Posted on June 13, 2011


“For what do we live, but to make sport for our neighbors, and laugh at them in our turn?”
— Jane Austen (Pride and Prejudice)

The Head

If I ever saw her face again – oh that painful face – even for a fleeting moment as she rounded a corner and quickly passed by, even if I couldn’t muster the courage to turn around for a second look, I would know it was her. My unmistakable ex-neighbor has the hollow eyes of a hateful goldfish peering out from her face which is unsuccessfully pancaked with make-up.  Our relationship had been too awkward from the onset. The day we moved into Üzümcü (Grapemaker) apartment, my wife and I issued a few cheerful ‘Merhaba!’s. She strangely and slowly walked passed us without saying a word or moving a muscle in her face. Perhaps that is why I’ve never been able to look at her long enough to fully understand her hair. I have a Van Gogh impression of it in my mind:  replace Medusa’s snakes with unwashed, dyed-blonde tendrils of dry “hair.”

The Voice

Eventually, she would speak. But what noise would she make? I facilitated the first occasion by walking around my uncarpeted apartment wearing cowboy boots as I’m sure many people do here in Turkey. They were a Christmas present from my wife. Although they were custom made, the process of taking them off involved two people. It took all of Cari’s strength. Plus, I had to find something to hold onto that was either bolted down or part of the building’s structure. After you factored in all the hassle and Cari’s recovery time, it was just easier to not take them off when I came home. Our neighbor came up to let us know just how loud cowboy shoes are, and we heard the voice for the first time. She talked with the high-pitched and unrelenting prattle of a badgering gypsy trying to sell you roses.

The Smell

Early in the morning, after a night of rain, the end of my street looks like a glittery Jackson Pollock painting – if Jackson Pollock had painted only with slug mucus. The rising sun catches the slime trails making them appear to be melted glass. According to Wikipedia, the slime trail serves many different purposes for the gastropod mollusks. One of those effects being that “other slugs coming across a slime trail can recognize the slime trail as produced by one of the same species.” Like a trail of mucus lingers long after a slug has passed, so lingers my neighbor’s identifying odor long after she has entered or exited her apartment. Perhaps, it is the years of chain-smoking that have destroyed her ability to know what she or her house smells like. Or, it could be a calculated effort on her part to keep others and the world at bay just as the slug protects itself with its own body mucus making “it harder to pick up” and “distasteful.”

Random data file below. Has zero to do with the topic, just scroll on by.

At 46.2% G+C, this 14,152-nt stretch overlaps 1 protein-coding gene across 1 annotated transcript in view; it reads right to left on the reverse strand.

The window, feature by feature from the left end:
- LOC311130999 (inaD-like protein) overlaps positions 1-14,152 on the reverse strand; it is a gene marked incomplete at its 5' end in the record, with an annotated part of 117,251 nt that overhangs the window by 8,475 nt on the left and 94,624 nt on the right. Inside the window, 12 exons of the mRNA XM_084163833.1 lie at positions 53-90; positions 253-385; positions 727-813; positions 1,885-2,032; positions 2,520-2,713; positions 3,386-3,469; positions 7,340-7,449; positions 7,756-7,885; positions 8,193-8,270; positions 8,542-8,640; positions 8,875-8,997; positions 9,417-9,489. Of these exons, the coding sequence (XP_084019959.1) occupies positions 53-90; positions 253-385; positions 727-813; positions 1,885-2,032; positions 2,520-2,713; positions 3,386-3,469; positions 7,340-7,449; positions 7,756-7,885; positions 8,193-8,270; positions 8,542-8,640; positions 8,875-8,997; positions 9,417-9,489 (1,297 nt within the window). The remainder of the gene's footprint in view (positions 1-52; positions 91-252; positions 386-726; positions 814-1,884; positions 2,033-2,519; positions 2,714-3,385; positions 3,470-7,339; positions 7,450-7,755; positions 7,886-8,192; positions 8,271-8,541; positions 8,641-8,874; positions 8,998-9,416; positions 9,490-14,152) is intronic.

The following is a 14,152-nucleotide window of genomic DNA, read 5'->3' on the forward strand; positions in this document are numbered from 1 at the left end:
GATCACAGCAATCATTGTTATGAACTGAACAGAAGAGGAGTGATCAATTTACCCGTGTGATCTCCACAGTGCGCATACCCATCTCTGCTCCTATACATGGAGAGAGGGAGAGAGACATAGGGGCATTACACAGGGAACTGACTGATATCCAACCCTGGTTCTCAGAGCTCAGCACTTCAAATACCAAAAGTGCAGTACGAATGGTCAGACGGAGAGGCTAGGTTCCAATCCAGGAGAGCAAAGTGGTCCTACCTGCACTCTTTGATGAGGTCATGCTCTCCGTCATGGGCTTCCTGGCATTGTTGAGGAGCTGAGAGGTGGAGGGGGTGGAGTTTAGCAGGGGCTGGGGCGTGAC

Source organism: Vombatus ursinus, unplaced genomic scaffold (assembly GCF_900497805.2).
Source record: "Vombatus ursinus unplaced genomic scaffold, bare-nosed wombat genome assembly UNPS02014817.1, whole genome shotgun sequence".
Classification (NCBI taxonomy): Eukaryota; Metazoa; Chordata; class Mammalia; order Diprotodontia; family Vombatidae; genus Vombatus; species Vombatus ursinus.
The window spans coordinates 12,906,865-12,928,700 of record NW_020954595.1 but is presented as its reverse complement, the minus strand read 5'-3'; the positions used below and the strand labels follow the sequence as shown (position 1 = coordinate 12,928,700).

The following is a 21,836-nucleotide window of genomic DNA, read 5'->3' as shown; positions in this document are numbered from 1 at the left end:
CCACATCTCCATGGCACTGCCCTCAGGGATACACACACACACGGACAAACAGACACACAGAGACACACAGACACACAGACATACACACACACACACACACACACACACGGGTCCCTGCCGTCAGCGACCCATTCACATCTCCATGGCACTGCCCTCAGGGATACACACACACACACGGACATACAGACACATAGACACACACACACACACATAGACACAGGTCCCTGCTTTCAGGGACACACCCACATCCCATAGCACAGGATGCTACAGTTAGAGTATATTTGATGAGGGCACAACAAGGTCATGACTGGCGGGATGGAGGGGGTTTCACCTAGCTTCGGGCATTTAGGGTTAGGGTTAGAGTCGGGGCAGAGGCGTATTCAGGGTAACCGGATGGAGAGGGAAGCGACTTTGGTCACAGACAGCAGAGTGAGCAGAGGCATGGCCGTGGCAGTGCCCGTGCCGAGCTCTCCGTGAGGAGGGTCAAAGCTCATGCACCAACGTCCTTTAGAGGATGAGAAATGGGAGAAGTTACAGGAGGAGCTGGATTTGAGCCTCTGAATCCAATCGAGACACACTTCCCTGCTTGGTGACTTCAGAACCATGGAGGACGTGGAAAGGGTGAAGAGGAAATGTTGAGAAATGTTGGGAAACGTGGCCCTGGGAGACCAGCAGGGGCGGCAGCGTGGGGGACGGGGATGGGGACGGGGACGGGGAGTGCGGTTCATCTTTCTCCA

The Shoes

They were old, white, and falling apart. Biodegrading before your very eyes. We saw them four times a day every day. They were once heeled slip-ons but had long ceased to be shoes. Ahab’s whale would be a worthy symbol for what these objects eventually became for my wife. Before anyone visited our apartment, they had to pass these tacky and reeking sentinels. We were walking down the stairs one day, which is what we had to do in order to get from our sixth floor apartment to the ground below, and she opened the door to start yelling at us. Apparently, the combined sound of our feet and the marble stairs was simply unbearable. However, amid all of her screams, she never offered up an alternative solution for us to accomplish our goal of getting to the street. So, my wife took this opportunity to convey our feelings about her “shoes” and how badly they smelled and would she please throw them away or keep them inside. And thus began the war of the shoes. From then on, we opened the public window every time we passed her floor. This was to let oxygen in and toxic fumes out. The neighbor would close the window every time she passed. The conflict continued this way until things suddenly escalated.

We reached to open the window to find that there was no handle. She had actually unscrewed the latch permanently locking the window shut.

Immediately, my wife hatched a cunning plan. She removed the latch from our floor’s window and kept it in her purse. Now, whenever she passed by the adversary’s floor, she fit the latch into the window like a puzzle piece and opened the window. The neighbor no longer had the ability to open or close her own window unless she too used her own latch. My wife’s skeleton key essentially made us masters of the stairwell windows.

This phase of the war lasted until the day we finally moved out. We were leaving Turkey for a summer to work in Alaska. Throughout our conflict with the Medusa, Cari pleaded with me to approve her use of the nuclear option. I resisted, but finally relented at the very last moment.

The Taxi arrived and we hauled four heavy pieces of luggage down six flights of stairs.  I was physically exhausted and mentally weakened. On our last descent to the taxi, Cari struck the final blow. She reached in her purse, pulled out the latch, grabbed the “shoes” with HER BARE HANDS, and flung them out the window. As the objects hit the cement, I heard our Christian witness shatter across the back alley.

The taxi sped us away to the airport, and I thought to myself, “would this be our final act in Turkey?”

If you are a fan of ‘cunning plans,’ here is a great one:

Posted in: Istanbul, Neighbors